8. Click Continue to view options that can be set for the connection:





      • Row Buffer Size - This attribute specifies the number of records to be transported over the network in a single network hop. Values can range from 1 to 99.
      • Hide Login Dialog - Suppresses the ODBC "Username" and "Password" login dialog boxes when interacting with your ODBC DSN from within an ODBC compliant application.
      • Read Only connection - Specifies whether the connection is "Read-only." Make sure the checkbox is unchecked to request a "Read/Write" connection.
      • No transactions - Disable ODBC transaction management. All transactions will be automatically committed. This prevents palloc() failures with out-of-memory errors when doing really big transactions such as exporting 10000 records from MS/Access.
      • Reconnect on Cancel -
      • Prepare Method - This option can take the values None, Partial Full (connectoptions -O [0, 1, 2] respectively). It is used to determine whether stored procedures are created on the server for calls to SQLPrepare.More
      • Character set -
      • SQL_DBMS Name - Manually overrides the SQLGetInfo(SQL_DBMS_NAME) response returned by the driver. This is required for products like Microsoft InfoPath for which the return the value should be "SQL Server".
    9. Click Continue to view additional preferences that can be set for the connection.





      • Initialization SQL - Lets you specify a file containing SQL statements that will be run automatically against the database upon connection.
      • Cursor Sensitivity - Enables or disables the row version cache used with dynamic cursors. When dynamic cursor sensitivity is set high, the Cursor Library calculates checksums for each row in the current rowset and compares these with the checksums (if any) already stored in the row version cache for the same rows when fetched previously. If the checksums differ for a row, the row has been updated since it was last fetched and the row status flag is set to SQL_ROW_UPDATED. The row version cache is then updated with the latest checksums for the rowset. From the user's point of view, the only visible difference between the two sensitivity settings is that a row status flag can never be set to SQL_ROW_UPDATED when the cursor sensitivity is low. (The row status is instead displayed as SQL_ROW_SUCCESS.) In all other respects, performance aside, the two settings are the same. Deleted rows don't appear in the rowset. Updates to the row since the row was last fetched are reflected in the row data, and inserted rows appear in the rowset, if their keys fall within the span of the rowset. If your application does not need to detect the row status SQL_ROW_UPDATED, you should leave the 'High Cursor Sensitivity' checkbox unchecked, as performance is improved. The calculation and comparison of checksums for each row fetched carries an overhead. If this option is enabled, the table oplrvc must have been created beforehand using the appropriate script for the target database.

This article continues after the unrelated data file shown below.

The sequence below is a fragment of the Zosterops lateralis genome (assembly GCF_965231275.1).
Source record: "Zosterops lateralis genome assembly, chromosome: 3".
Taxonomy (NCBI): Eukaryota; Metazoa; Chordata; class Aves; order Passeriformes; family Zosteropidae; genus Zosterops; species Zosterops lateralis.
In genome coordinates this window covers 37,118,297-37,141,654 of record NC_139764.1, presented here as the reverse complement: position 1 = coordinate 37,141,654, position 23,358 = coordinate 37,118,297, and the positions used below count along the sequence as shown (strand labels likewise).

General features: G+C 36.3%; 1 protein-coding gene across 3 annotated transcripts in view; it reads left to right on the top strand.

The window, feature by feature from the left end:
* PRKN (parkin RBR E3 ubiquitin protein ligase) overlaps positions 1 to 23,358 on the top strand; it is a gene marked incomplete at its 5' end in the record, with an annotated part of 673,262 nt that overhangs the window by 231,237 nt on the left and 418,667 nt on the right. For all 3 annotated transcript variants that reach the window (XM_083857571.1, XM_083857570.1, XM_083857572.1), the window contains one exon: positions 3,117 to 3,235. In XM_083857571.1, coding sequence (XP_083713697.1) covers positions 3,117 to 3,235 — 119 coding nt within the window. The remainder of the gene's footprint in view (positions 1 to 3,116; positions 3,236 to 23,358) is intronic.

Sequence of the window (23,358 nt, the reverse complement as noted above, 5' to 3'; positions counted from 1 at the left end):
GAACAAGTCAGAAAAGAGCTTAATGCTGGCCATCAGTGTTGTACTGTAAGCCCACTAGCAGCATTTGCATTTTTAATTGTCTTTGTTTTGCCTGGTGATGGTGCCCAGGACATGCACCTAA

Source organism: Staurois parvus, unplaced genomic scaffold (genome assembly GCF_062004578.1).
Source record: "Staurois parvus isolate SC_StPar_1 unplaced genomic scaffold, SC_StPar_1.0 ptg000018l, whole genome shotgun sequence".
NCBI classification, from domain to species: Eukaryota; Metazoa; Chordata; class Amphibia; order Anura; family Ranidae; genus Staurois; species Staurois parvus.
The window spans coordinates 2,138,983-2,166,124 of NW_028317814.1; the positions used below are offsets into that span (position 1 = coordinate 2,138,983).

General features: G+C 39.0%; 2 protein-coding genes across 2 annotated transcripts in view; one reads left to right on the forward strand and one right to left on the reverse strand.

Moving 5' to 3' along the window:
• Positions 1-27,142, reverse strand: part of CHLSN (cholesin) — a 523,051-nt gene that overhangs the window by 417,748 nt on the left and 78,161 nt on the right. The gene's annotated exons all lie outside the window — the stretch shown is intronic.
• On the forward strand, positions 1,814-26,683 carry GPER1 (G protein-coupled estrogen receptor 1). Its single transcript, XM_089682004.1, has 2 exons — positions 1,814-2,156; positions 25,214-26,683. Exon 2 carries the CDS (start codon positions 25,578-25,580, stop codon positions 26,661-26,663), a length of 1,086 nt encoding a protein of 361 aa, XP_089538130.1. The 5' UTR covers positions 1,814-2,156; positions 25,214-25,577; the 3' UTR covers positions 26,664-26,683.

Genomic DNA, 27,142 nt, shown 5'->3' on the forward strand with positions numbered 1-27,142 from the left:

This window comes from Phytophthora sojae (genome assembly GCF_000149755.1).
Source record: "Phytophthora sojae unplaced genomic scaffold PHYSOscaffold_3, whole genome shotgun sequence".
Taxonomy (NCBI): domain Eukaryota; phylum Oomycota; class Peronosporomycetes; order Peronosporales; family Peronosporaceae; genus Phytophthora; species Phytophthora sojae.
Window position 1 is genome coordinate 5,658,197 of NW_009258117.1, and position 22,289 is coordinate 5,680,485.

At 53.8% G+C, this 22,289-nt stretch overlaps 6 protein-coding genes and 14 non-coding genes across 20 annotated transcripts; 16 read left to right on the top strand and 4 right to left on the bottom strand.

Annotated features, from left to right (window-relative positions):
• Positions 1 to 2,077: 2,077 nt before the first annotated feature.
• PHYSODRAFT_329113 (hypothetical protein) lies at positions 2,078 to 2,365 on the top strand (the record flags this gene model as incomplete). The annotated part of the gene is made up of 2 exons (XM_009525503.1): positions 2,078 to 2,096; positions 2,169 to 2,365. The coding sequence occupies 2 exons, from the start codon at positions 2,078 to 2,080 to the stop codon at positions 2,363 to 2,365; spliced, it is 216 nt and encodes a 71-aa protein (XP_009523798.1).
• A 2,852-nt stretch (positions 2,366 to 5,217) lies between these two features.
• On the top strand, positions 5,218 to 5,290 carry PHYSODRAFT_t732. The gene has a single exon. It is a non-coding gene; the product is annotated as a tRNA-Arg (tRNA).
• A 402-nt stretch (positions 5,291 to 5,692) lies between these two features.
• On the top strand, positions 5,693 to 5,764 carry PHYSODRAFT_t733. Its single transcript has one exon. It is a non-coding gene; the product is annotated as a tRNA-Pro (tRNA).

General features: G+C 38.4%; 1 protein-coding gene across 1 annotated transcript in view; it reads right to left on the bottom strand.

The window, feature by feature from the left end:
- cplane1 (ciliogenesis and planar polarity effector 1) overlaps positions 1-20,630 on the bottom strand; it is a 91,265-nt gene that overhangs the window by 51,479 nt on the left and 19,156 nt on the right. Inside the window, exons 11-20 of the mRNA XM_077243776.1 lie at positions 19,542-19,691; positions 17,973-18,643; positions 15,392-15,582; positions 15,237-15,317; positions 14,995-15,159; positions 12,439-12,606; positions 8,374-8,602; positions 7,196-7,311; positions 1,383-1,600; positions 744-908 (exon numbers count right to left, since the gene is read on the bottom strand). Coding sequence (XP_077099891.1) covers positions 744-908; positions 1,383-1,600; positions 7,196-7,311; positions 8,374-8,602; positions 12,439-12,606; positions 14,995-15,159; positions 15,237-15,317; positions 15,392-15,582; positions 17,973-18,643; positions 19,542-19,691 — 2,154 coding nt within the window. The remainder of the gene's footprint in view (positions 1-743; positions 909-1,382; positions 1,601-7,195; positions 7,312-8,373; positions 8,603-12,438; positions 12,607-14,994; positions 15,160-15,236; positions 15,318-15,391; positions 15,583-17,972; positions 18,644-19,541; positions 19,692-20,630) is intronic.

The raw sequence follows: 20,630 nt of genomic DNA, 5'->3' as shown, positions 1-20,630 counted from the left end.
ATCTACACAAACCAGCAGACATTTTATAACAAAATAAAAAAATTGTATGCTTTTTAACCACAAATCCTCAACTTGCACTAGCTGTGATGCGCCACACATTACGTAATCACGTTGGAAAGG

• MaxRows Override - Allows you to define a limit on the maximum number of rows to be returned from a query. The default value of 0 means no limit.
      • Disable AutoCommit - Changes the default commit behaviour of the OpenLink driver. The default mode is AutoCommit (box unchecked).
      • Defer fetching of long data - Defers fetching of LONG (BINARY, BLOB etc.) data unless explicitly requested in a query. This provides significant performance increases when fields in query do not include LONG data fields.
      • Catalogs return Owner - Check this box so that ODBC API catalog calls return values in catalog columns as the database owner or schema.
      • Multiple Active Statements Emulation - Enables use of Multiple Active statements in an ODBC application even if the underlying database does not allow this, as it is emulated in the driver.
      • Always include VIEWS in table list - This switch is needed for Microsoft Excel and Query, Stata, and some other tools which explicitly request only TABLEs from the back-end DBMS. Tick this box if you also need to see VIEWs in the graphical query builder. This option is redundant when Always include alltypes is ticked.
      • Always include alltypes in table list - This switch is needed for Microsoft Excel and Query, Stata, and some other tools which explicitly request only TABLEs from the back-end DBMS. Tick this box if you also need to see SYSTEM TABLEs, VIEWs, SYSTEM VIEWs, SYNONYMs, GLOBAL TEMPORARYs, ALIASes, and/or LOCAL TEMPORARYs in the graphical query builder. Note: the TABLE list will be much longer than when this box is not ticked, and SYSTEM objects will be sorted to the top of the list, due to typical naming conventions.
    10. Click the Finish button to save your new Data Source Name.

    Next...


    Referenced by...